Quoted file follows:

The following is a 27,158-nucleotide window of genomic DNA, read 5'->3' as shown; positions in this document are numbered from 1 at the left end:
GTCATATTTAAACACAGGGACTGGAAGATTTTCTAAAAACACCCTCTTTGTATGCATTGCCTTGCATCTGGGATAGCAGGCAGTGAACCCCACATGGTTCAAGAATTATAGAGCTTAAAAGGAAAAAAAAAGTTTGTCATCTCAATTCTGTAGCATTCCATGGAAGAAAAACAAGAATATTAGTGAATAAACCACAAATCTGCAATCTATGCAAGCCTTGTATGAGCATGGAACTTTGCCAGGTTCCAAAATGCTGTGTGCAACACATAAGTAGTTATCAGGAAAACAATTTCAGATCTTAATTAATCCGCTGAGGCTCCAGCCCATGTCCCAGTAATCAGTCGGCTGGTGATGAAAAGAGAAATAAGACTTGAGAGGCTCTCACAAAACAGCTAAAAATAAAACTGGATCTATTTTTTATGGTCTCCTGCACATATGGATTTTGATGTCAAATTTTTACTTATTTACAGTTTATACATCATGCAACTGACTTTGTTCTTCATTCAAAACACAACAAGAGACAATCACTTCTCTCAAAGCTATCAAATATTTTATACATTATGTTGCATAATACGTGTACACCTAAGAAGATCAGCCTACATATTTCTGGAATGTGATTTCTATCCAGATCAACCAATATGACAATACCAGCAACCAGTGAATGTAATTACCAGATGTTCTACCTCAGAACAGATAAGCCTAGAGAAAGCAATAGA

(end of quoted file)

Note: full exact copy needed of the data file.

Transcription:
The following is a 27,158-nucleotide window of genomic DNA, read 5'->3' as shown; positions in this document are numbered from 1 at the left end:
GTCATATTTAAACACAGGGACTGGAAGATTTTCTAAAAACACCCTCTTTGTATGCATTGCCTTGCATCTGGGATAGCAGGCAGTGAACCCCACATGGTTCAAGAATTATAGAGCTTAAAAGGAAAAAAAAAGTTTGTCATCTCAATTCTGTAGCATTCCATGGAAGAAAAACAAGAATATTAGTGAATAAACCACAAATCTGCAATCTATGCAAGCCTTGTATGAGCATGGAACTTTGCCAGGTTCCAAAATGCTGTGTGCAACACATAAGTAGTTATCAGGAAAACAATTTCAGATCTTAATTAATCCGCTGAGGCTCCAGCCCATGTCCCAGTAATCAGTCGGCTGGTGATGAAAAGAGAAATAAGACTTGAGAGGCTCTCACAAAACAGCTAAAAATAAAACTGGATCTATTTTTTATGGTCTCCTGCACATATGGATTTTGATGTCAAATTTTTACTTATTTACAGTTTATACATCATGCAACTGACTTTGTTCTTCATTCAAAACACAACAAGAGACAATCACTTCTCTCAAAGCTATCAAATATTTTATACATTATGTTGCATAATACGTGTACACCTAAGAAGATCAGCCTACATATTTCTGGAATGTGATTTCTATCCAGATCAACCAATATGACAATACCAGCAACCAGTGAATGTAATTACCAGATGTTCTACCTCAGAACAGATAAGCCTAGAGAAAGCAATAGA